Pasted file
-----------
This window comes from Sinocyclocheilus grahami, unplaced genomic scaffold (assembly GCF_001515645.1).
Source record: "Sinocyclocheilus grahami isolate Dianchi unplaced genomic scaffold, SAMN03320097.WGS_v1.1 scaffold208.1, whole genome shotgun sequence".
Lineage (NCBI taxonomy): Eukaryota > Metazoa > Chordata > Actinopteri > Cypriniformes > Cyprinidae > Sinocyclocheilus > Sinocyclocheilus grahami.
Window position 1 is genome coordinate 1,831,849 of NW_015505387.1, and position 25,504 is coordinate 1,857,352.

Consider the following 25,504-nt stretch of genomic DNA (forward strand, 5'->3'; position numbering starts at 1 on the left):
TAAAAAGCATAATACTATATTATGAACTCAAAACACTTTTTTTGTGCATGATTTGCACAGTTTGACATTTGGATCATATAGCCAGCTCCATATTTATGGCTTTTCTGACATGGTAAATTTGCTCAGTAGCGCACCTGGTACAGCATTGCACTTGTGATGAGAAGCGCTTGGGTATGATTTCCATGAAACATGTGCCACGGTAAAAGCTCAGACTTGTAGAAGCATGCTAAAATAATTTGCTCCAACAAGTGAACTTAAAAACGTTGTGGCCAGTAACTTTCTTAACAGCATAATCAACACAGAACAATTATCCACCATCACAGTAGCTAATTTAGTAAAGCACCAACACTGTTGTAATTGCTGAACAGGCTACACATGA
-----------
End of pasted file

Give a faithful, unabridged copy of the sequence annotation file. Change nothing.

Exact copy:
This window comes from Sinocyclocheilus grahami, unplaced genomic scaffold (assembly GCF_001515645.1).
Source record: "Sinocyclocheilus grahami isolate Dianchi unplaced genomic scaffold, SAMN03320097.WGS_v1.1 scaffold208.1, whole genome shotgun sequence".
Lineage (NCBI taxonomy): Eukaryota > Metazoa > Chordata > Actinopteri > Cypriniformes > Cyprinidae > Sinocyclocheilus > Sinocyclocheilus grahami.
Window position 1 is genome coordinate 1,831,849 of NW_015505387.1, and position 25,504 is coordinate 1,857,352.

Consider the following 25,504-nt stretch of genomic DNA (forward strand, 5'->3'; position numbering starts at 1 on the left):
TAAAAAGCATAATACTATATTATGAACTCAAAACACTTTTTTTGTGCATGATTTGCACAGTTTGACATTTGGATCATATAGCCAGCTCCATATTTATGGCTTTTCTGACATGGTAAATTTGCTCAGTAGCGCACCTGGTACAGCATTGCACTTGTGATGAGAAGCGCTTGGGTATGATTTCCATGAAACATGTGCCACGGTAAAAGCTCAGACTTGTAGAAGCATGCTAAAATAATTTGCTCCAACAAGTGAACTTAAAAACGTTGTGGCCAGTAACTTTCTTAACAGCATAATCAACACAGAACAATTATCCACCATCACAGTAGCTAATTTAGTAAAGCACCAACACTGTTGTAATTGCTGAACAGGCTACACATGA